CHARLESTON, S.C. (WCIV) -- Charleston is expected to nearly double in size in the next 15 years. On Wednesday, city leaders turned to larger cities for ideas in handling growth in the Holy City.
Some of the ideas tossed around at the Charleston Museum Wednesday night included putting a stop to building parking garages and creating more green space, as well as investing in bicycles instead of cars.
Live, work, play: that's what Sydney Brand does in downtown Charleston. The only problem is some people believe the Holy City is becoming congestion town. That's why she opted to go from four wheels to two.
"I live in downtown now so it's a lot easier getting around on a bike; it saves gas and it's good exercise too," Brand said.
But without bike lanes, her ride can be dangerous. That's exactly why city officials and the Historic Downtown Foundation brought in Gabe Klein, the former director of transportation in Chicago and Washington.
"How do you balance the needs so that you have happy residents, a booming economy and a mobility plan that takes into account that things are going to change dramatically over the next 10 to 15 years?" he asked the crowd.
Klein is known for transforming metropolitan areas like Washington, D.C. and Chicago into bike friendly, pedestrian friendly, and eco-friendly cities. And with Charleston's population expected to double over the next decade, his guidance could steer downtown Charleston away from a traffic nightmare.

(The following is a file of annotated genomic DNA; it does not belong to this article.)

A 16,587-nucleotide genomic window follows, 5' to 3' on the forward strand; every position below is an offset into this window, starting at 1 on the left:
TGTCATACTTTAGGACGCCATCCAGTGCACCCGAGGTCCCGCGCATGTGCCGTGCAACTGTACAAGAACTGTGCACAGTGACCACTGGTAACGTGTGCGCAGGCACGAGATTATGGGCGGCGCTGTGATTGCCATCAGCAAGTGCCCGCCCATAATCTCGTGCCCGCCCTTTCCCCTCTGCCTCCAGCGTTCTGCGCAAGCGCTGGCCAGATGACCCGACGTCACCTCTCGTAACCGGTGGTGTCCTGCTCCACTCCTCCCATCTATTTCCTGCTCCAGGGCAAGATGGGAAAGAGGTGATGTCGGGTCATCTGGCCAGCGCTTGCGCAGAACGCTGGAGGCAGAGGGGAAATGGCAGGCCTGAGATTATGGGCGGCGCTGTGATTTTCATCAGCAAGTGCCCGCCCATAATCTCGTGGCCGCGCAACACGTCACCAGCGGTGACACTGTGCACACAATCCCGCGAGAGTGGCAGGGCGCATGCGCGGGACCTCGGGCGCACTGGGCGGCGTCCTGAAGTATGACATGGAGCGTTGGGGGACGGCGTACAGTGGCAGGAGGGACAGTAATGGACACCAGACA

"The question is, how do you manage that growth? Where do you build and where do you allow density?," he asked. "People always ask, 'Should we build parking garages?' Well my answer is no, not unless you want more congestion. There are some important decisions that need to made in planning and then there are some opportunities to pilot some innovative concepts."
Concepts like a bike-friendly city may sound enticing but as Brand found out, a proper place to park her bike is another issue the city needs to address.
Wednesday night's meeting was just one of many that will take place over the next few months. Many people in attendance hope Klein can help city leaders transform the city in a positive way.